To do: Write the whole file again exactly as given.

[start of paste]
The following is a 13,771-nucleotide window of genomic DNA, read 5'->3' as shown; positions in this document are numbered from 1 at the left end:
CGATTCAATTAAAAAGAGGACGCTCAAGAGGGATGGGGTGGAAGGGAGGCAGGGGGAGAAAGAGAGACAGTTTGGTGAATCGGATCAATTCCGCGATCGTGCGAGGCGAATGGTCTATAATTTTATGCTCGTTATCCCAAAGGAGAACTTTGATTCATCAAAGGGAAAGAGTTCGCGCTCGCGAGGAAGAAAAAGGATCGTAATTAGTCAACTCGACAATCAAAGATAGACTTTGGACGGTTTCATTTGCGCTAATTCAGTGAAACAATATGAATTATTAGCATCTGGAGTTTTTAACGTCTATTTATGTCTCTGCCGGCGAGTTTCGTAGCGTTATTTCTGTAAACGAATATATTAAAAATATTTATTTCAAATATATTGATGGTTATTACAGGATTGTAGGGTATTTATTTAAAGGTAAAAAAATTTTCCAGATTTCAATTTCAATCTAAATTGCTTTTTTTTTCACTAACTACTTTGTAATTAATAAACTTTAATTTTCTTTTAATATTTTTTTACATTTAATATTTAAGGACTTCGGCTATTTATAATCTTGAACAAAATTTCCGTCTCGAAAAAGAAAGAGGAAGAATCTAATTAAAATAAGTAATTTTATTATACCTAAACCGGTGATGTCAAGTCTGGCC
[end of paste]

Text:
The following is a 13,771-nucleotide window of genomic DNA, read 5'->3' as shown; positions in this document are numbered from 1 at the left end:
CGATTCAATTAAAAAGAGGACGCTCAAGAGGGATGGGGTGGAAGGGAGGCAGGGGGAGAAAGAGAGACAGTTTGGTGAATCGGATCAATTCCGCGATCGTGCGAGGCGAATGGTCTATAATTTTATGCTCGTTATCCCAAAGGAGAACTTTGATTCATCAAAGGGAAAGAGTTCGCGCTCGCGAGGAAGAAAAAGGATCGTAATTAGTCAACTCGACAATCAAAGATAGACTTTGGACGGTTTCATTTGCGCTAATTCAGTGAAACAATATGAATTATTAGCATCTGGAGTTTTTAACGTCTATTTATGTCTCTGCCGGCGAGTTTCGTAGCGTTATTTCTGTAAACGAATATATTAAAAATATTTATTTCAAATATATTGATGGTTATTACAGGATTGTAGGGTATTTATTTAAAGGTAAAAAAATTTTCCAGATTTCAATTTCAATCTAAATTGCTTTTTTTTTCACTAACTACTTTGTAATTAATAAACTTTAATTTTCTTTTAATATTTTTTTACATTTAATATTTAAGGACTTCGGCTATTTATAATCTTGAACAAAATTTCCGTCTCGAAAAAGAAAGAGGAAGAATCTAATTAAAATAAGTAATTTTATTATACCTAAACCGGTGATGTCAAGTCTGGCC